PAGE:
Film diary 9/26/14
At the Devil’s Door operates on the frequency of demonic possession. This indie style horror film opens exclusively at the Alamo Drafthouse Vintage Park this weekend.
ATDD carefully divides its story into three distinct phases. The first involves a young woman who makes a pact with the devil at the crossroads in a different time. If you’re going to make a deal with the devil it’s imperative that you do so at the crossroads. The narrative then shifts to the present day and follows first one then a second sister as they deal with the consequences of what has previously happened.
The most interesting part of the story is how an empty house becomes a kind of portal to a scary dimension. The hallways seem to get bigger and the rooms seem to change texture. There are the requisite scares of things lunging out of the dark, but there’s also a creepy feeling that the film achieves when the final scene unwinds.
The Equalizer, a Denzel Washington vehicle helmed by his Training Day director Antoine Fuqua fails to provide the taste that its sizzle suggests. There are some awesome Denzel actioners over the last decade, films like Man on Fire or Safe House. But The Equalizer isn’t even up to the standards of 2 Guns.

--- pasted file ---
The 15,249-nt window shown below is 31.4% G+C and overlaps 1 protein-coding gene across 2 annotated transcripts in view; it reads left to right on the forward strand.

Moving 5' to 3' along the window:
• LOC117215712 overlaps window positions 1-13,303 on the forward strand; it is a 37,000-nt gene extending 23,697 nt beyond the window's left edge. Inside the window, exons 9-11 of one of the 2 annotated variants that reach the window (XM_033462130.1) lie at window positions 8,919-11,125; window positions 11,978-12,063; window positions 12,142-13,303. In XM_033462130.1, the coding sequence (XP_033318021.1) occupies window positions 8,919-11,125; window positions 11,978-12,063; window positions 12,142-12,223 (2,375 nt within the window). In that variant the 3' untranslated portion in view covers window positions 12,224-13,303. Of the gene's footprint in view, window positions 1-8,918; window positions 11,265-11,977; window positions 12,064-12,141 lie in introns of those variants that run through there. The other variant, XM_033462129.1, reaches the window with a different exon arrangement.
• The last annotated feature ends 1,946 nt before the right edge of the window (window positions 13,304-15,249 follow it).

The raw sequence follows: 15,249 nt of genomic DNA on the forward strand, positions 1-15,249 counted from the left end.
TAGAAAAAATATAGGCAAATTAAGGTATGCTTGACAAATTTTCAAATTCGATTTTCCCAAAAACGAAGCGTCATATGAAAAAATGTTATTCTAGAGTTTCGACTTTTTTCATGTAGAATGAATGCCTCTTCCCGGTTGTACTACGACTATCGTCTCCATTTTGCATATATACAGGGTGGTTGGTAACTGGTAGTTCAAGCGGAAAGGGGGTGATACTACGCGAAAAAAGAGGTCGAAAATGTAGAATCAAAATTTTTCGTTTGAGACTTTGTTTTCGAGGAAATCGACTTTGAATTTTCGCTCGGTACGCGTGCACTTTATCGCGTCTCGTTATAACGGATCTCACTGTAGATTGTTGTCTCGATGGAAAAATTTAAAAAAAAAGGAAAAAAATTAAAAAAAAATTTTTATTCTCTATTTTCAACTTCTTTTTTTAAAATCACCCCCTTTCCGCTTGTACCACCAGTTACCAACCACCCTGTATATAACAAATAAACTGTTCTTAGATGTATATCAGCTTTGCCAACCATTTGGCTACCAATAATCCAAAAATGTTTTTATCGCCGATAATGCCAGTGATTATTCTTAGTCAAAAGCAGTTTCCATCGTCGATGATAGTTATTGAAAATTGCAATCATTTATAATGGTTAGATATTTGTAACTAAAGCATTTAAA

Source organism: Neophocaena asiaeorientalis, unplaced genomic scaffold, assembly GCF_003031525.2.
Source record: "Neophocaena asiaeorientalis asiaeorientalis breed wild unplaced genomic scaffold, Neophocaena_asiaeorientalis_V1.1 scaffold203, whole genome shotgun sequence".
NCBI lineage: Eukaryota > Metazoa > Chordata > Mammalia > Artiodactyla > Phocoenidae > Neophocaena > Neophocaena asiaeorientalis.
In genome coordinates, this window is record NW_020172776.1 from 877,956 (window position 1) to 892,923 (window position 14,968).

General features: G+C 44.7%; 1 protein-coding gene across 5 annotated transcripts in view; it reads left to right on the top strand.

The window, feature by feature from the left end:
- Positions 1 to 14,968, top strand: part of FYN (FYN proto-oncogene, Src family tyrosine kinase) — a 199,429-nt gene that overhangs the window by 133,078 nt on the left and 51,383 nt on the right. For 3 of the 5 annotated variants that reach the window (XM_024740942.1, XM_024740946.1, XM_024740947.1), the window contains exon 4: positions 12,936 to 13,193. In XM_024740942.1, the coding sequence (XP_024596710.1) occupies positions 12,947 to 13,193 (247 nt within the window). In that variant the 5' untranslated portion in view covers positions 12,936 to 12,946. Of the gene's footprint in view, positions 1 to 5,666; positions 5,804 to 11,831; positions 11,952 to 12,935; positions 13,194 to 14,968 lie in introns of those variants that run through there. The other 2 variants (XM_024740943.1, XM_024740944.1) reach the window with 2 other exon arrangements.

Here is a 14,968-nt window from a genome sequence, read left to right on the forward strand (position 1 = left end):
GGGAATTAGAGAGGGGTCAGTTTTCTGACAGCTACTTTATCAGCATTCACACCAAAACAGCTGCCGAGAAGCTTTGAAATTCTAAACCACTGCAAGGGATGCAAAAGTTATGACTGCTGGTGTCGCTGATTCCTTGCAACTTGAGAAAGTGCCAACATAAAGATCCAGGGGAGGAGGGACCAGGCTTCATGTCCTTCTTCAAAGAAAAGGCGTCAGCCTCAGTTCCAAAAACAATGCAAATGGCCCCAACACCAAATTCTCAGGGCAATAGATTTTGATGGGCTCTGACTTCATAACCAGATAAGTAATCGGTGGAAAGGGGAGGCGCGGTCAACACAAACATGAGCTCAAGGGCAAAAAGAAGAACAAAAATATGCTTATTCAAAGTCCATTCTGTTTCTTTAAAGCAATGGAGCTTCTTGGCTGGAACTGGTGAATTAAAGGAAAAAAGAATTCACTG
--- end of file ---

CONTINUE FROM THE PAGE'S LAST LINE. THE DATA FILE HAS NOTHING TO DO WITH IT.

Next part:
Based on a television show the story follows a vigilante with ties to intelligence agencies. In other words the guy has certain skills, skills that are a nightmare to those that would fuck with the common man. It was The Equalizer that Rob Reiner is watching on television when he gets a phone call in Wolf of Wall Street.
The main problem is that Denzel just sort of appears with no explanation, say, in the middle of a foreign country at a heavily guarded estate in the guy’s bathroom to have his revenge. We never see how he gets there; we’re just supposed to assume he’s so badass that he just materializes out of the ether.
Another trope of Equalizer has Denzel scoping out a dangerous situation in an analyzing manner, deciding how he’s going to kill six guys in 16 seconds. It’s similar to the same thing we saw Robert Downey, Jr. do in Sherlock Holmes. To top things off Fuqua never adds any tension to Denzel’s relation to the chief baddie (Marton Csokas), a Russian assassin with similar skills, or true action beats to the big set piece, in this case a Home Depot type store that becomes a battleground in the film’s climax. The Equalizer is set in Boston and showcases industrial backgrounds to good effect. Chloë Grace Moretz plays a prostitute that Denzel saves from the mob.
— Michael Bergeron